W. Eric MartinUnited States
Z-Man Games round-up on April 8 on BGGN, the publisher has now announced a couple of other items. First, the well-received Terra Mystica from designers Jens Drögemüller and Helge Ostertag has arrived at the Z-Man warehouse, so the publisher has set a release date of May 1, 2013 for this new English/French edition. Second, Z-Man has announced that Bernd Brunnhofer's Stone Age will be back in print as of May 2013.
Thirdly, Z-Man plans to reprint Stefan Feld's Luna, but has not set a release date yet for this title.(Update, April 12, 2013: I goofed on this. Yggdrasil from designers Cédric Lefebvre and Fabrice Rabellino is the one being reprinted, not Luna. My apologies for getting your hopes up!
Finally, Z-Man has unveiled the cover for Matt Leacock and Tom Lehmann's Pandemic: In the Lab expansion, due out in the second half of 2013. (Update, April 12, 2013: Z-Man has now put a firm date on Pandemic: In the Lab, announcing that it will debut at Gen Con 2013 in August.)
Libellud has posted a preview shot of two of the ten enchantment cards from the Seasons: Enchanted Kingdom expansion. Each enchantment card twists the basic elements of the game in some way. The card on the left, for example, provides players with an extra crystal each time that they transmute during the game. (The card is always active, as noted by the lemniscate above the iconography.) The card on the right has far more text on it, and my French is rusty, but I think it has something to do with paddling your right-hand neighbor when he takes the die you want. Now that's enchanting!
Alas, no, the card actually affects the set-up prior to play – thus, the 0 on top – with each player receiving 18 cards, then choosing nine of those cards to serve as his starting hand, after which players draft power cards in the usual manner. At least I think that's what it says. Paddling might be in there somewhere and I'm just overlooking it.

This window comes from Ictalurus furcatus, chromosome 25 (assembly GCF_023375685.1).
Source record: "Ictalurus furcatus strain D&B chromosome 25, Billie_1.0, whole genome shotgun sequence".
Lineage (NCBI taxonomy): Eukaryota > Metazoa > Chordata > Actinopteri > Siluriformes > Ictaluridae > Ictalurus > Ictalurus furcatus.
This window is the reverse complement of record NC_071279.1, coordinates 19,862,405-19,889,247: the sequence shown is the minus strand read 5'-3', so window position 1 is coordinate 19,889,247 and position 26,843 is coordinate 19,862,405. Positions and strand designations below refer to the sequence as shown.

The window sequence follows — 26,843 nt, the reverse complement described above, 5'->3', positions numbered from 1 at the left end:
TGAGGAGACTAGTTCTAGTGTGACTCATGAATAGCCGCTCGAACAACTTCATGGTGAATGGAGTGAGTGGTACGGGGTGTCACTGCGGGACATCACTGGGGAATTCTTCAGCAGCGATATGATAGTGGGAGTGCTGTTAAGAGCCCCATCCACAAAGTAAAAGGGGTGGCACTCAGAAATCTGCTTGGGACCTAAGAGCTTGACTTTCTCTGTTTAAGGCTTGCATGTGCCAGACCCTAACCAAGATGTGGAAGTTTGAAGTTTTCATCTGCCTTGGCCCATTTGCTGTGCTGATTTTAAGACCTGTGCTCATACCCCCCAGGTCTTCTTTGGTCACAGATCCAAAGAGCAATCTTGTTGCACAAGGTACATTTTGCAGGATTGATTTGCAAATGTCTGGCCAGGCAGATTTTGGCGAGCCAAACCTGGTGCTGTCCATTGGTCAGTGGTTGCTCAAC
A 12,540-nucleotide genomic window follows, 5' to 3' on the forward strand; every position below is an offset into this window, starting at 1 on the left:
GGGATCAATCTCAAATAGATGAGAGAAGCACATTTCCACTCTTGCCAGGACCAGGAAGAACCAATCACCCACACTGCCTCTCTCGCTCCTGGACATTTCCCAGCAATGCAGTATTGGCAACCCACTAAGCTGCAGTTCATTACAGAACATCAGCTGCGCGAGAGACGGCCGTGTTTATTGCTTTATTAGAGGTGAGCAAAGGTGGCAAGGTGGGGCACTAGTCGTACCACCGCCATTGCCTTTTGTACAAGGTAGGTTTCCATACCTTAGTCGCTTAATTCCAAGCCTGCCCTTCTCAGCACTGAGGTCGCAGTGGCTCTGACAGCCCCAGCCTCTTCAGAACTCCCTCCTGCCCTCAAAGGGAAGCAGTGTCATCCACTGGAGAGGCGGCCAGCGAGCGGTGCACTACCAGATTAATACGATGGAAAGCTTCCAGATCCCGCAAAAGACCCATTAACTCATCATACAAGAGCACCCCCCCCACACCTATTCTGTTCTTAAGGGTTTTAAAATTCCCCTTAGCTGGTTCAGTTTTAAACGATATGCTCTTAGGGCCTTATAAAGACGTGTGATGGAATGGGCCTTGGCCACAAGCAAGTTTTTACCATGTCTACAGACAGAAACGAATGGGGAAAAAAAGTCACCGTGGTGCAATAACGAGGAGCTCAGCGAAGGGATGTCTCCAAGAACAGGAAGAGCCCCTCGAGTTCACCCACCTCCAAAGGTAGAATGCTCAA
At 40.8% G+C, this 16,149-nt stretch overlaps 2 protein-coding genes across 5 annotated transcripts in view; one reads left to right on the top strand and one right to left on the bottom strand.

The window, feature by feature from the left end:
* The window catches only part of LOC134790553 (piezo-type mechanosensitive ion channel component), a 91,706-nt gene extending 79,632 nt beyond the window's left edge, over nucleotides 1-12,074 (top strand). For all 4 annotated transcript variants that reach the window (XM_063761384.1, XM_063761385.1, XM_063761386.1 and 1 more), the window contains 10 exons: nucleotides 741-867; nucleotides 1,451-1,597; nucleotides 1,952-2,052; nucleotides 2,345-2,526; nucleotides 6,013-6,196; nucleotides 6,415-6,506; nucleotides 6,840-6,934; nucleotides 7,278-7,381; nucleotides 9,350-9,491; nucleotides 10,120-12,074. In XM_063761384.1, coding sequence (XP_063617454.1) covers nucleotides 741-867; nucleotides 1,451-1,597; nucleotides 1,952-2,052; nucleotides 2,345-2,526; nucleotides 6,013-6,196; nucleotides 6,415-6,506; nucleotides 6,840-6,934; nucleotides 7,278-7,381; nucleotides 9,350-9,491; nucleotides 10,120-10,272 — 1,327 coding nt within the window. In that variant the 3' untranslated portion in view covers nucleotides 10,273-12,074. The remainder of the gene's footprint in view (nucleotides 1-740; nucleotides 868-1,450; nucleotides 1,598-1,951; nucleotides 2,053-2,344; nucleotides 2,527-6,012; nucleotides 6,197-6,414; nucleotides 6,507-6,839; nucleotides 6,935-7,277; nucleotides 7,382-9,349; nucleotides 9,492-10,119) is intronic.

Cwali, and games like Floriado, Gipsy King and Mondriaan 2020 are good examples of one side of his design work: no-luck, highly tactical designs with a random set-up in which you're trying to look further ahead than the other player(s) to see all the play possibilities open to you and outthink them to make sure that everything in the game falls your way. (Well, maybe not everything, but enough so that you end up on top.)
Leelawadee is another example of this type of design, with van Moorsel planning to bring the game to the German crowdfunding site Spieleschmiede in April or May 2013. As is sometimes the case, the components for this Cwali release are handmade and more charming than they have any right to be. As for the game, here's a description of how to play:Quote:In Leelawadee, butterflies search for delicious flowers, flowers that you as the gardener will provide. Five colors of flowers are available, with the quantity of each color ranging from six to ten, making a total of forty flowers. At the start of the game, these flowers are randomly drawn and place in five groups of eight.
The game lasts five rounds, and in each round players take turns removing flowers from the supply and planting them in their garden. These flowers attract butterflies, and having butterflies in your garden brings you points at the end of each round; butterflies score one point at the end of round one, two points in round two, etc., with the butterflies that attract in the current round earning you twice as many points. Leelawadee includes ten butterflies, five matching the colors of the flowers and five two-color combinations. All butterflies prefer fresh flowers, so creating a flower patch equal in size to an opponent's garden is enough to lure the butterfly from that other garden to yours. Who will be the best gardener?